The variant arises naturally in people who don't seem to get Alzheimer's disease despite having another gene, called APOEe4, that strongly prom...

    Active Workstations Could Make You Smarter at Work

    Desks that require folks to stand or move as they work also might help them produce better results on the job, a new study suggests.

    People's brains became sharper when working at a desk that made them stand, step or walk rather than sit, results show.

    Reasoning scores in particular improved when at an active workstation, researchers said.

    “It is feasible to blend movement w...

    Playtime, Being Social Helps a Dog's Aging Brain, Study Finds

    As their aging brains shrink, older dogs can suffer the same memory and thinking problems as many older humans do.

    But dogs are just like humans in another way -- playtime and social activities can help preserve their brain function, a new study finds.

    Exercising, socializing, playing with toys and playing with other dogs helped a small group of beagles maintain their brains, resear...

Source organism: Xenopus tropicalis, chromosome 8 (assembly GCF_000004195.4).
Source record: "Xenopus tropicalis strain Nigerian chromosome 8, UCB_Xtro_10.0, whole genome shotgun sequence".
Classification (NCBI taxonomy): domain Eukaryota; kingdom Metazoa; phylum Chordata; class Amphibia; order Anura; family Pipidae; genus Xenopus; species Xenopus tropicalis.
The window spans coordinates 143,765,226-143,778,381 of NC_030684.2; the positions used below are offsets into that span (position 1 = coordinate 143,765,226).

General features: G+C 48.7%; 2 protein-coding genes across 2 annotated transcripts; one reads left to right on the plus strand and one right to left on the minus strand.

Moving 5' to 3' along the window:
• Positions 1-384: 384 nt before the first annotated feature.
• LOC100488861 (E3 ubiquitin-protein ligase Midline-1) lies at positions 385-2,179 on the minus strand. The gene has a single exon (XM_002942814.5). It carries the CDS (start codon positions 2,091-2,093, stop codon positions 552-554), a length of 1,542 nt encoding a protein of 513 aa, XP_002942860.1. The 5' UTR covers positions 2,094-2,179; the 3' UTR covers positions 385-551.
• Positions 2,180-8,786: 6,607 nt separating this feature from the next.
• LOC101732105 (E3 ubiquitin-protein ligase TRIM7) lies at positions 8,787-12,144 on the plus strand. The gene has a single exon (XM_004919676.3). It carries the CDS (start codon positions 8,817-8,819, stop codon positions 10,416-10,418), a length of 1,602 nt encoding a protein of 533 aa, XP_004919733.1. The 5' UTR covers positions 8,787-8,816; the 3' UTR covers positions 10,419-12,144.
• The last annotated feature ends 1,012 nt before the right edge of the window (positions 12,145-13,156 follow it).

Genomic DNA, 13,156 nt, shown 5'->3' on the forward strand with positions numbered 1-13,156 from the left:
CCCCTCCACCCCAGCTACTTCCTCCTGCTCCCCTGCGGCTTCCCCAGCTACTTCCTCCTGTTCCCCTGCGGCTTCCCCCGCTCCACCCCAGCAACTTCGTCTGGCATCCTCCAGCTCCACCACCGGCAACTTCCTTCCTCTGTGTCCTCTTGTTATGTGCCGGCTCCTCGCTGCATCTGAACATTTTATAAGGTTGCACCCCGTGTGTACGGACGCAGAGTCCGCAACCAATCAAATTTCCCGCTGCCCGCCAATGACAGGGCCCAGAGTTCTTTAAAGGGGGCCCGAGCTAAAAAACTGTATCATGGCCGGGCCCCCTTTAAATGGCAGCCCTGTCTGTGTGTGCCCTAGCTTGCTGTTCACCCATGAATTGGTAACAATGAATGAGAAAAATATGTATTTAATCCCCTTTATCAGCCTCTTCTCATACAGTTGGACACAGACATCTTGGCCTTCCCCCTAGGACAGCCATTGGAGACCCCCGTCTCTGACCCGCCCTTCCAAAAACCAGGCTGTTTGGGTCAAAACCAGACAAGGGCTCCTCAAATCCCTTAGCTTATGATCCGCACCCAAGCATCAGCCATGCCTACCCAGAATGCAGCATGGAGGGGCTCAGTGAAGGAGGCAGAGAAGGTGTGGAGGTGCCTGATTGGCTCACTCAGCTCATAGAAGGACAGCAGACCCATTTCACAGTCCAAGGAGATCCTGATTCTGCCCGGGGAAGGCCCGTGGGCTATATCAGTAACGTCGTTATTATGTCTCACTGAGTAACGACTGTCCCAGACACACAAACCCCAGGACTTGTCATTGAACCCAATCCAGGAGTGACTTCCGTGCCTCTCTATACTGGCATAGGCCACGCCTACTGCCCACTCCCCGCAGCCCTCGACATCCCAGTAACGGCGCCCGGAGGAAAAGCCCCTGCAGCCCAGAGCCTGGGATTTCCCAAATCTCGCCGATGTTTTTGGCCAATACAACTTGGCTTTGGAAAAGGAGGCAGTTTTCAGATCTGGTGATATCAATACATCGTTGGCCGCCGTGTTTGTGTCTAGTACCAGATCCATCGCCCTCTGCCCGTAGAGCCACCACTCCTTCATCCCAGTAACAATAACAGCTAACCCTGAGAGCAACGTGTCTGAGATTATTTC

Mouse Study Finds Brain Target to Block Alcohol Cravings

    For folks who have battled alcohol dependency for years, any treatment that could curb or block alcohol cravings would be a huge advance.

    Now, research in mice is giving a glimmer of hope that just such a therapy might be possible.

    A compound -- so far dubbed LY2444296 -- appears to block a key brain cell receptor called the kappa opioid receptor (KOP), a team at the Scripps Researc...

    These 3 Factors Make Your Brain More Vulnerable to Dementia

    Out of a host of possible risk factors for dementia, three really stood out in a new analysis: Diabetes, air pollution and alcohol.